Archive for March 20th, 2012

Putin plays hardball in Syria, uses Lavrov to distract gullible UN and international community—Obama’s Debacle in Syria — Update #13 (March 20)

Tuesday, March 20th, 2012

AP reporter Vladimir Isachenkov reported from Moscow a week ago that:

Russia has no intention of curtailing military cooperation with Syria despite calls from the West to stop arming President Bashar Assad’s regime, a senior Russian government official said Tuesday.

Deputy Defense Minister Anatoly Antonov said Russia will abide by existing contracts to deliver weapons to Syria despite Assad’s yearlong crackdown on the opposition, in which over 7,500 people have been killed.

“Russia enjoys good and strong military technical cooperation with Syria, and we see no reason today to reconsider it,” Antonov told reporters.

(I)n January, a Russian ship allegedly carrying tons of munitions made a dash for Syria after telling officials in EU member Cyprus, where it had made an unexpected stop, that it was heading for Turkey. Turkish officials said the ship had instead charted course for Tartus.

Antonov said Russia’s supply of weapons to Syria is in line with international law and will continue. “Russian-Syrian military cooperation is perfectly legitimate,” he said.

“The only thing that worries us today is the security of our citizens,” Antonov said in a reference to Russian military personnel in Syria that are training the Syrians in the use of weapons supplied by Russia.

He declined to say how many of them are currently stationed in Syria.

“It’s part of our contractual obligations,” said Antonov, who oversees military technical cooperation with foreign countries. “When we supply weapons, we have to provide training.”

–Vladimir Isachenkov (AP), “Russia says it will keep selling weapons to Syria,” The Guardian, March 13 2012.

While Russia continues to furnish the weapons and ammunition that are being used by the Syrian regime to commit crimes against humanity and war crimes in Syria, and to train the Syrian military in the use of those weapons through Russian military personnel on the ground in Syria, Vladimir Putin is using Foreign Minister Sergey Lavrov to sound notes critical of al-Assad and indicating frustration with al-Assad’s approach to the opposition.

Obama and the West and the Arab countries of the Middle East hang on the hope that Kofi Annan may persuade al-Assad to slacken the pace of the slaughter of his opponents in Syria, and make a few concessions in the direction of humanitarian measures. Instead of a total ceasefire by the Syrian forces and a withdrawal of tanks from cities, as called for in the Arab League’s November 2, 2011 peace plan, their goal now is to have two hours a day of humanitarian relief access–while al-Assad’s murderous assault on his opponents, armed and unarmed, goes unchecked.

Let us keep our eyes on the ball: The Russian game has as its clear goals 1) the maintenance of Bashar al-Assad in power; 2) continued military-technical cooperation with Syria, including the continuing supply of arms and ammunition, and Russian trainers and training; 3) continued presence and operation of Russia’s naval base at the port of Tartus (Tartous); 4) continued maintenance in Syria of its communications and listening post for the region; and 5) presumably its continued use of Syria as a platform for clandestine operations in the Middle East.

Nothing Lavrov has said, or which the Security Council might agree to in a new resolution accepted by Russia and China, along the lines being discussed, will change the realities on the ground. Al-Assad will continue to control the game of what he will or will not allow the UN to do, which diverts attention from what his own military and security forces are doing every day throughout the country.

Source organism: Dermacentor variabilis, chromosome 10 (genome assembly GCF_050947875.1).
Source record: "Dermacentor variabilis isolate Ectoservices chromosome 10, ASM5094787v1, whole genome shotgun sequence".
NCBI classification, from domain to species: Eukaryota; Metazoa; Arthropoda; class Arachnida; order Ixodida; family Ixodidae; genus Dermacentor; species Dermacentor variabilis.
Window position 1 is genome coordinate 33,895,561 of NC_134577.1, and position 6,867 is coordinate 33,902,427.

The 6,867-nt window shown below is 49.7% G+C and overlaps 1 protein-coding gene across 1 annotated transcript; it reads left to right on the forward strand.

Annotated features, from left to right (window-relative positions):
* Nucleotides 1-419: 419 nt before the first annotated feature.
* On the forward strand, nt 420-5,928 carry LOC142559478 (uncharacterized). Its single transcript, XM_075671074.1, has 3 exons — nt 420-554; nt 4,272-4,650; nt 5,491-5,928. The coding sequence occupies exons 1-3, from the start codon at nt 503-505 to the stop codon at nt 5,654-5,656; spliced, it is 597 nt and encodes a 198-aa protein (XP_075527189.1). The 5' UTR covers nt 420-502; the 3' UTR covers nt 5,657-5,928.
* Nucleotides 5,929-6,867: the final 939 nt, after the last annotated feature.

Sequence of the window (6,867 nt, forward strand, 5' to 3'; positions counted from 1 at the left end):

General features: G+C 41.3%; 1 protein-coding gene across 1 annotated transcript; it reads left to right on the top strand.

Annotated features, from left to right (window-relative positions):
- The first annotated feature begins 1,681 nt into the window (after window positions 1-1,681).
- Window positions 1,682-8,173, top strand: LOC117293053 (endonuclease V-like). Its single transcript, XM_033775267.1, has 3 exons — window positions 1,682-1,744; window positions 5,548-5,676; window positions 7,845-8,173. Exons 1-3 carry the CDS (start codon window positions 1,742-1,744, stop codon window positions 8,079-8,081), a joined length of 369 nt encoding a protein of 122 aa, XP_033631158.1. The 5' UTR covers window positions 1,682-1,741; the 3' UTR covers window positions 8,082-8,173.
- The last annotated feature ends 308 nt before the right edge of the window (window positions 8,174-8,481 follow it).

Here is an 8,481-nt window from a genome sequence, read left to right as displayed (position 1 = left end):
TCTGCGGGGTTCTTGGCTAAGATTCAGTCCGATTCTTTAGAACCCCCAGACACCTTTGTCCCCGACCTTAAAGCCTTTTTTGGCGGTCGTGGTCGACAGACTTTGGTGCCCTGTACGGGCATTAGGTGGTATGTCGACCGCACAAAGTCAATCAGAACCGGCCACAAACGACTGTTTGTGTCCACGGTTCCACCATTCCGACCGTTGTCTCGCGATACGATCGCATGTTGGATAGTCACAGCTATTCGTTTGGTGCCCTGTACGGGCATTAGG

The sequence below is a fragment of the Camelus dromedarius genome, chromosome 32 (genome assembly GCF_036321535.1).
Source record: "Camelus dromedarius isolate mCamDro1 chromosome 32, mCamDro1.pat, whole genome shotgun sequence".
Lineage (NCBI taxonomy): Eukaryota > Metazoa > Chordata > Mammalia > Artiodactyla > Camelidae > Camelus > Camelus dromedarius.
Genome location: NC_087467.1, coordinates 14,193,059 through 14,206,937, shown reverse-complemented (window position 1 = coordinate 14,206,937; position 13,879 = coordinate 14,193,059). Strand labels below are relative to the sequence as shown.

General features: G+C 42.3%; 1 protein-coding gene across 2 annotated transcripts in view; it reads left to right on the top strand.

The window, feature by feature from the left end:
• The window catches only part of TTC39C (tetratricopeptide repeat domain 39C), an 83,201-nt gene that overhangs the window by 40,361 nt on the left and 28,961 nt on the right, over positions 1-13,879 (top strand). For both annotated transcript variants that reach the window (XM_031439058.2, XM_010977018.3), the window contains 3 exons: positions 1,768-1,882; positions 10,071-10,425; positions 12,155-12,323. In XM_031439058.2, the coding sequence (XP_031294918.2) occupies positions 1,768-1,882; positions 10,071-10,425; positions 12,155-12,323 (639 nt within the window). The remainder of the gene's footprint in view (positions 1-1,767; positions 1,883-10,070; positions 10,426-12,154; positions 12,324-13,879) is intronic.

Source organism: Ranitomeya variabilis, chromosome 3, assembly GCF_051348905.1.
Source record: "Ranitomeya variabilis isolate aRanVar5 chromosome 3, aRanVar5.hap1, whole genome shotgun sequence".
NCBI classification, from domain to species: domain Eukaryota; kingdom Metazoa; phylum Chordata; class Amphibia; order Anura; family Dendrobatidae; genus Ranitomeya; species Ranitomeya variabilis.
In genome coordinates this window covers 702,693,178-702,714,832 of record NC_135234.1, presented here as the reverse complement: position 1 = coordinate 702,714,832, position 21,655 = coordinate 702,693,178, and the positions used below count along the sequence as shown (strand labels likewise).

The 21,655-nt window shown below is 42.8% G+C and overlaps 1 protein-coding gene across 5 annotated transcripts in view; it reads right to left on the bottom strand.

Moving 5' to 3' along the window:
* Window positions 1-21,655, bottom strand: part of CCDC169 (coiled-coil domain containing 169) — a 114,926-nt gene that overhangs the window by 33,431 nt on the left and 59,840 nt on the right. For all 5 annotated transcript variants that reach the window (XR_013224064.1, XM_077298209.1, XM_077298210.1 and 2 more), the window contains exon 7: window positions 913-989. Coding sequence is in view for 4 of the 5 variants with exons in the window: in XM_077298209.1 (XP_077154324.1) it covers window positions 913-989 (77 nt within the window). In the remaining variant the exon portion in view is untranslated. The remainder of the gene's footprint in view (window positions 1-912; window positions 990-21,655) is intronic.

Moreover, a new resolution could make things worse, by establishing a Security Council commitment to leave al-Assad in power while he continues to commit war crimes and crimes against humanity, with strong and continued Russian and Chinese backing to block any meaningful action by the Security Council in the future.

Heads, Russia and al-Assad win.
Tails, the West, the Arab countries and the international community lose.

With any new Security Council resolution catering to the demands of Russia, what will be the chances that detainees in Syria will not be tortured and killed? What will be the chances that they will have fact-based charges brought against them, a right to an attorney, and a fair trial by an independent judiciary?

What prospects will there be for al-Assad and his henchmen to be brought to justice before an international court?

What kind of peaceful transition removing al-Assad from power will be possible as long as he is making the decisions? As long as he and his Russian backers are calling the shots?

The United States had better wake up and grasp the fact that Putin is out to play hardball–and not only in Syria–and that U.S.-Russian relations are not likely to return to a stable orbit until Obama demonstrates some resolve and pushes back.

U.S.-Russian relations may be in fact at an extremely dangerous point, as Putin, flush with his vistory at the polls and a new term as president before him, may have taken the measure of President Obama and could judge him lacking in resolve, much as Nikita Kruschev misjudged John F. Kennedy after the Bay of Pigs invasion in April, 1961 and after his meeting with Kennedy at the Vienna summit on June 4, 1961, making a colossal miscalculation by deciding to introduce nuclear missiles into Cuba. That decision led the world to the edge of the precipice of nuclear war–much closer to the edge than is commonly appreciated.

The UN “mediation” remains a gambit that plays to the Russians’ demands, and which even if successful, will leave al-Assad in power, free to unleash his military or security forces against anyone and everyone at will, with the real chances of a peaceful transition resulting from this process being close to nil.

The Trenchant Observer

observer@trenchantobserver.com
www.twitter.com/trenchantobserv

***

–For earlier articles by The Trenchant Observer, see the Articles on Syria page.